With improved nutrition, medical care
and husbandry, cats are living longer than ever. This is obviously
all for the good, but it does present some new challenges for the owners
of feline senior citizens. A cat's brain ages along with the
rest of her body and needs some special attention if she is to continue
to thrive through her later years.
"If your cat has any of the symptoms
of senility, take her to the veterinarian"
Why Cat Owners Should Be Concerned
Older cats can develop signs of senility
or cognitive decline. Typical symptoms include:
- Changes in behavior
- Problems with litter box
- Restlessness and wandering
- Memory loss
- Changes in the way a cat
relates with people or other pets
- Altered sleep patterns
Cognitive dysfunction is thought to
be caused by the increased breakdown of neurotransmitters and possibly
the build-up of damaging free radicals in the brain.
Veterinary and Home Care
If your cat has any of the symptoms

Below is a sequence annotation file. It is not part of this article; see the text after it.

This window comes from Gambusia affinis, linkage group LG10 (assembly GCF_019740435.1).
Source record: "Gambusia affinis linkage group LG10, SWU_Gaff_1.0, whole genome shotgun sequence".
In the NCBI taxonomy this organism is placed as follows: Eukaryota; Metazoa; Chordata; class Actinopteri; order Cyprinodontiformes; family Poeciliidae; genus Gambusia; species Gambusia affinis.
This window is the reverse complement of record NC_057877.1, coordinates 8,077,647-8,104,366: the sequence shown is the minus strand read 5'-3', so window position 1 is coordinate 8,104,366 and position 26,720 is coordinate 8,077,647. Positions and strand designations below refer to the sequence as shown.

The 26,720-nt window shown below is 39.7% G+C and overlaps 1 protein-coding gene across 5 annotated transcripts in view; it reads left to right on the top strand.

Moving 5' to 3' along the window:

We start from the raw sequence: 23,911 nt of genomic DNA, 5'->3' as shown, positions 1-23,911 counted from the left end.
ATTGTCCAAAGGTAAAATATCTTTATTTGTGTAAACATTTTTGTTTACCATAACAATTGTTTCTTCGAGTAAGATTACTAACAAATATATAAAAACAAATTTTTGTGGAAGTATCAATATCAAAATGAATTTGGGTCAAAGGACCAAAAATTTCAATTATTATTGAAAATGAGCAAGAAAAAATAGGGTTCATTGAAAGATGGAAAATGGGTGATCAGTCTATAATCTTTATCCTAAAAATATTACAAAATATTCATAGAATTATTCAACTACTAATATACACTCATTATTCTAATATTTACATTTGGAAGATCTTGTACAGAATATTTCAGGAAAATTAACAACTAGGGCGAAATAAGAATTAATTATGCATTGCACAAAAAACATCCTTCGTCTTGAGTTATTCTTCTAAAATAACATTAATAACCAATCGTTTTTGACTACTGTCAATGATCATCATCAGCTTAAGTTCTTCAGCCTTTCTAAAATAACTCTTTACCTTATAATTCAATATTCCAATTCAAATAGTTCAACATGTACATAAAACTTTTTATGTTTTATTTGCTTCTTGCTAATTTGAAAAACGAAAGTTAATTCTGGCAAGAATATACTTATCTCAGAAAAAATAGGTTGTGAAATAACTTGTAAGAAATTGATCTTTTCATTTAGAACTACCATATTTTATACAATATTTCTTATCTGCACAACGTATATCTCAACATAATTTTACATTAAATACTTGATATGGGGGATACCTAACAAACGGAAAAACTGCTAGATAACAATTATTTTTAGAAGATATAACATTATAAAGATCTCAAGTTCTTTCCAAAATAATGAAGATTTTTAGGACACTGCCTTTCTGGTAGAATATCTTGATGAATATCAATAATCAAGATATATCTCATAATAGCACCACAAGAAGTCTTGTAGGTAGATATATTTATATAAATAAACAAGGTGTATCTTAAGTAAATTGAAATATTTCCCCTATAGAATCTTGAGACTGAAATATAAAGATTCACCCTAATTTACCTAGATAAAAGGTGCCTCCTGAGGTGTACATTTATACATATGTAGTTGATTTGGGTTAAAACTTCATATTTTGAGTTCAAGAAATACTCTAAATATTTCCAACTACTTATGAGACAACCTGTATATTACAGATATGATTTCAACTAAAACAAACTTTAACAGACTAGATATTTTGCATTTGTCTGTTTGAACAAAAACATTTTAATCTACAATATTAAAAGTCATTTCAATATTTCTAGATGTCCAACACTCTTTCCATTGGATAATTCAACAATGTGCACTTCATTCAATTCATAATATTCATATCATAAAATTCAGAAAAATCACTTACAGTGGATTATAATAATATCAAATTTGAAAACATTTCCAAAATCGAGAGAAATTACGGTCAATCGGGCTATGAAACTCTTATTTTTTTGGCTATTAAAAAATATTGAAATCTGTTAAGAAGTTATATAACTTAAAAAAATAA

of senility, take her to the veterinarian. A physical exam and
routine laboratory testing can help rule out other diseases that may
cause similar clinical signs. If your vet determines that your
cat is suffering from cognitive dysfunction, he or she may prescribe
a drug called Anipryl (selegiline). Selegeline
is not approved for use in cats, but it appears safe and can significantly
improve a cat's condition over the course of several weeks to months.
Other supplements are also available that act as anti-oxidants
and protect the brain from free radicals or may otherwise improve brain
function in cats.
In addition to pet medications and supplements,
environmental enrichment and stimulation can go a long way towards improving
or maintaining a cat's mental abilities. Activities such as
leash walking or time spent outside in a safe enclosure or on a perch
in front of a window, learning new commands or tricks or playing with toys can all help keep older pets sharp.
The above is provided for information purposes only and should not be used for the diagnosis or treatment of any condition.
This information does not cover all possible variables, conditions, reactions, or risks relating to any topic, medication, or product and should not
be considered complete. Certain products or medications may have risks and you should always consult your local veterinarian concerning the treatment of
your pet. Any trademarks are the property of their respective owners.